Keith Appling and the Spartans’ offense try to keep the momentum going against Ohio State on Sunday. (Leon Halip/Getty Images North America)

AM: In its last two games, Ohio State’s defense (#2 in KenPom) has underperformed against two inferior teams (Indiana and Penn State). Meanwhile, Michigan State’s offense (#18 in KenPom) has been inconsistent since the beginning of February. In the match-up between the Buckeyes’ defense vs the Spartans’ offense today, which comes out on top, and why?

BB: It’s hard to say whether Michigan State’s performance Thursday night against Iowa was simply the result of Iowa’s porous defense or a sign that the Spartans are once again fully healthy and clicking on all cylinders. Numbers like 1.26 points per possession, 58.3 percent shooting from the field, and 20 assists on 28 made fields goals, aren’t anything to take lightly, whether they were accomplished against the league’s third-worst defense in conference play or otherwise. Part of the problem for Ohio State in its two losses is that the Buckeyes let their opponents shoot 38.7 percent from three even though they forced an average of 17 turnovers. The Spartans hit 11 threes the first time these two teams played, and after witnessing Thursday’s offensive clinic, I think they’re going to get the best of the Ohio State defense. Thad Matta’s team wins on defense by eliminating the three, but Michigan State is a bad match-up because of the way they share the ball (11th in the country in assist rate), and how they can spread things out in transition with multiple shooters that can burn you. Kenny Kaminski, Travis Trice, Adreian Payne and Appling all shoot over 40 percent from distance for the season, and Gary Harris is 16-of-33 in his last four games from that distance. I think the Iowa game showed what everyone thought at the beginning of the season. Michigan State is about to go on a run, and Ohio State won’t stop them this afternoon.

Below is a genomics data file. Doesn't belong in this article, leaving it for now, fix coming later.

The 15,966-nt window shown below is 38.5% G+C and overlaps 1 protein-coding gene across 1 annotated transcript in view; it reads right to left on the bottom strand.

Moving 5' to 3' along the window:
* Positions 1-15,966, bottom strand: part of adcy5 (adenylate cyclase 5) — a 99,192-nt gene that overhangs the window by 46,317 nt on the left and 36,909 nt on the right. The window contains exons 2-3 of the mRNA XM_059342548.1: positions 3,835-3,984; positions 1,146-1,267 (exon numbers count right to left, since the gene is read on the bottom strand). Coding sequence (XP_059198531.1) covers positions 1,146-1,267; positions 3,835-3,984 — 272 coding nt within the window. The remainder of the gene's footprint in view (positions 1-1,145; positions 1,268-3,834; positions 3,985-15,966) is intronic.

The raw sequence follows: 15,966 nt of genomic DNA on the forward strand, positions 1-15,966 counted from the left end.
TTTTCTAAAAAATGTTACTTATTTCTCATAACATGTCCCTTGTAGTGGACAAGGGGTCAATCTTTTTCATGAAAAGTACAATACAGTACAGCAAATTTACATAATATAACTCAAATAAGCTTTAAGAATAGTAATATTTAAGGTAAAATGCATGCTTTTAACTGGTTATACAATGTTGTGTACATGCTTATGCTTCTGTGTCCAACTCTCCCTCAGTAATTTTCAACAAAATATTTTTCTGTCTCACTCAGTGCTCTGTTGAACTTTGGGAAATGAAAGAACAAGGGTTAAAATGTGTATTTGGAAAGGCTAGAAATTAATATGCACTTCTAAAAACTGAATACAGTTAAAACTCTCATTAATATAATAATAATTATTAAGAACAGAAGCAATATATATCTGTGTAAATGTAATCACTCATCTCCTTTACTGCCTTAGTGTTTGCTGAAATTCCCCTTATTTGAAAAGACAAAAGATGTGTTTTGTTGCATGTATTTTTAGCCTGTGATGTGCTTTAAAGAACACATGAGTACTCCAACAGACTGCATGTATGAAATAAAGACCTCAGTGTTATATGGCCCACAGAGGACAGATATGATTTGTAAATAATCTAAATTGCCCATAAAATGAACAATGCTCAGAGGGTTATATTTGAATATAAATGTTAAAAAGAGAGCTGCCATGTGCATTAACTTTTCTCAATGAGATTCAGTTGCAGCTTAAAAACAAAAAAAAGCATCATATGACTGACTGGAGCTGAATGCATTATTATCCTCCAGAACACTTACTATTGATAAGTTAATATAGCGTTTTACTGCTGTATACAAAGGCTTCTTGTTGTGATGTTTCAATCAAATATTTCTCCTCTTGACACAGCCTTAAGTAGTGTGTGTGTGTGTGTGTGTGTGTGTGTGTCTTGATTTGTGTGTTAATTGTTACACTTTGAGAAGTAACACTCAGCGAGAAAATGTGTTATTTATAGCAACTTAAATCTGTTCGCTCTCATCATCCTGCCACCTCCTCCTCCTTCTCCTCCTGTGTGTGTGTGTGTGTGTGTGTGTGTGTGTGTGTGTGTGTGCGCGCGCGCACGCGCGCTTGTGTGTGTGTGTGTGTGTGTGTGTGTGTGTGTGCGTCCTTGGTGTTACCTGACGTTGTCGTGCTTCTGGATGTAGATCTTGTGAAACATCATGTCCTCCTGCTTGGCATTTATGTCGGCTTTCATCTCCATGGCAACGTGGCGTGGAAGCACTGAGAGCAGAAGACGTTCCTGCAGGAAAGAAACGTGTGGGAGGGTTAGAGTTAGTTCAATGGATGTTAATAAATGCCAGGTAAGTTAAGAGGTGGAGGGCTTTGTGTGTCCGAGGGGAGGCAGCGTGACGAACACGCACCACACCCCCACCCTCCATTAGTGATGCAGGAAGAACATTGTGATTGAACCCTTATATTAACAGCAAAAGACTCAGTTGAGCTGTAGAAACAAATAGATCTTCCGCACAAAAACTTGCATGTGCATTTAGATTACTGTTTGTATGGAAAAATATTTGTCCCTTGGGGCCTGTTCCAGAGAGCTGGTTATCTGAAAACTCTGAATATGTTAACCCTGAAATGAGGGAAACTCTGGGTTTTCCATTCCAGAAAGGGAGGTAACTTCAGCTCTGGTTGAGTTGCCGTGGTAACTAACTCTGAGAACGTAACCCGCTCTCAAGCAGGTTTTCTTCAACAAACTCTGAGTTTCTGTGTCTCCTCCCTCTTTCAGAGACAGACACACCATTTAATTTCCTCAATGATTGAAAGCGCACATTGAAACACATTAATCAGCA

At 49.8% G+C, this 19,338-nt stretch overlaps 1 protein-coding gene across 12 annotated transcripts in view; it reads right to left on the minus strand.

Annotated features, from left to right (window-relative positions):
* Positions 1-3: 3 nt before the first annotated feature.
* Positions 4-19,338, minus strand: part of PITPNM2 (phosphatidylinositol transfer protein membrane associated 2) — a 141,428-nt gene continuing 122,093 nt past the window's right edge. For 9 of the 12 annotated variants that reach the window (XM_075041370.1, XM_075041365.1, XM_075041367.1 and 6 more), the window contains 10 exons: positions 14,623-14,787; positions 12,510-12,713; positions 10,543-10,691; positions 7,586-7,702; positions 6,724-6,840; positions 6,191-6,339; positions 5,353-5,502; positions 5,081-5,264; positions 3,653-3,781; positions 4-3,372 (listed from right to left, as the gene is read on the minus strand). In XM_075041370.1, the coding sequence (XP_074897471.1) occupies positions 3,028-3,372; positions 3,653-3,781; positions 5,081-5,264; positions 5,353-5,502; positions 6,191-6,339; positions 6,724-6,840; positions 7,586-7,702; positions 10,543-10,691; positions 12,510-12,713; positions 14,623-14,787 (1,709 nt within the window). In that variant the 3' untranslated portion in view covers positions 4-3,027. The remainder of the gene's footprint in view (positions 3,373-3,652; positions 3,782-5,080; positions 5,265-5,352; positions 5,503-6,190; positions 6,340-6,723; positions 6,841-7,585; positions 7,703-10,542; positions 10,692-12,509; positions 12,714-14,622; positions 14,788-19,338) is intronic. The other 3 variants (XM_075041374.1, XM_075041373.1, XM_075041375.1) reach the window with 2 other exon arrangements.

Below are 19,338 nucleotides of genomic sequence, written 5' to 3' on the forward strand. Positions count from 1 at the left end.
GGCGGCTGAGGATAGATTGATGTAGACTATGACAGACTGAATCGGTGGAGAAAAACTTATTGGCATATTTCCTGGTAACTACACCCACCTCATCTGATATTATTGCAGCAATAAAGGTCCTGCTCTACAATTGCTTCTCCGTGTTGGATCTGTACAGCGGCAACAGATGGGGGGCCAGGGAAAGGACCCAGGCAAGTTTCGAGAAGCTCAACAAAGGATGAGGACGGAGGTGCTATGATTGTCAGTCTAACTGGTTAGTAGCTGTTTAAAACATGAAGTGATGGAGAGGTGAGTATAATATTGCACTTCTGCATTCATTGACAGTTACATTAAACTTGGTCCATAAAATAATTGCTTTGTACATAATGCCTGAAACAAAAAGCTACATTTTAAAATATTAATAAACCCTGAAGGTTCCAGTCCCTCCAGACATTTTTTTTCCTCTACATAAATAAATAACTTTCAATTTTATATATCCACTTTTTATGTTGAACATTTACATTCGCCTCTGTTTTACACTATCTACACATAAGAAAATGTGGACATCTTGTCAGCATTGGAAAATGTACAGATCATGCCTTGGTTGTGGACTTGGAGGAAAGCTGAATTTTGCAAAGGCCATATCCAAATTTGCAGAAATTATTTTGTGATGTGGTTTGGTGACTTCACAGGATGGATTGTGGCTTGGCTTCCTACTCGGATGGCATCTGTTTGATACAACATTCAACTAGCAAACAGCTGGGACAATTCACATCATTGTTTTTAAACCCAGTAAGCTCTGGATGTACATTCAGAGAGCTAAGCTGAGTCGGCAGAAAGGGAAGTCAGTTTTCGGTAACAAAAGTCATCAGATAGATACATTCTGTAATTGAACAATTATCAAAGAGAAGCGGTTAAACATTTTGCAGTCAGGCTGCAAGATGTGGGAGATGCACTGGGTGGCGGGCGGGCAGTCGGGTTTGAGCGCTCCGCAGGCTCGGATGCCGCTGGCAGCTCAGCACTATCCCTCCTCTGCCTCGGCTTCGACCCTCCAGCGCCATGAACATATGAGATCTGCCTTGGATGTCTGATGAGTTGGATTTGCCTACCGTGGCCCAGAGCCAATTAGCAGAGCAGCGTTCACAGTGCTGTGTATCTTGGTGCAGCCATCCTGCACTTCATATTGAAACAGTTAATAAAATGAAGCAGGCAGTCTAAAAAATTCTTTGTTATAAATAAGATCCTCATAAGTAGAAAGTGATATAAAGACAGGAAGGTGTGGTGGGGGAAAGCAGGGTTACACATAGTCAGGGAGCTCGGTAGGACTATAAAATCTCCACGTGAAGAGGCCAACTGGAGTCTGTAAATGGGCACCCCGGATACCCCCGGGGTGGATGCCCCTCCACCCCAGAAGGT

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Big Ten Weekend in Review: Illinois and Indiana Mount Late Charges

Posted by Brendan Brody on March 3rd, 2014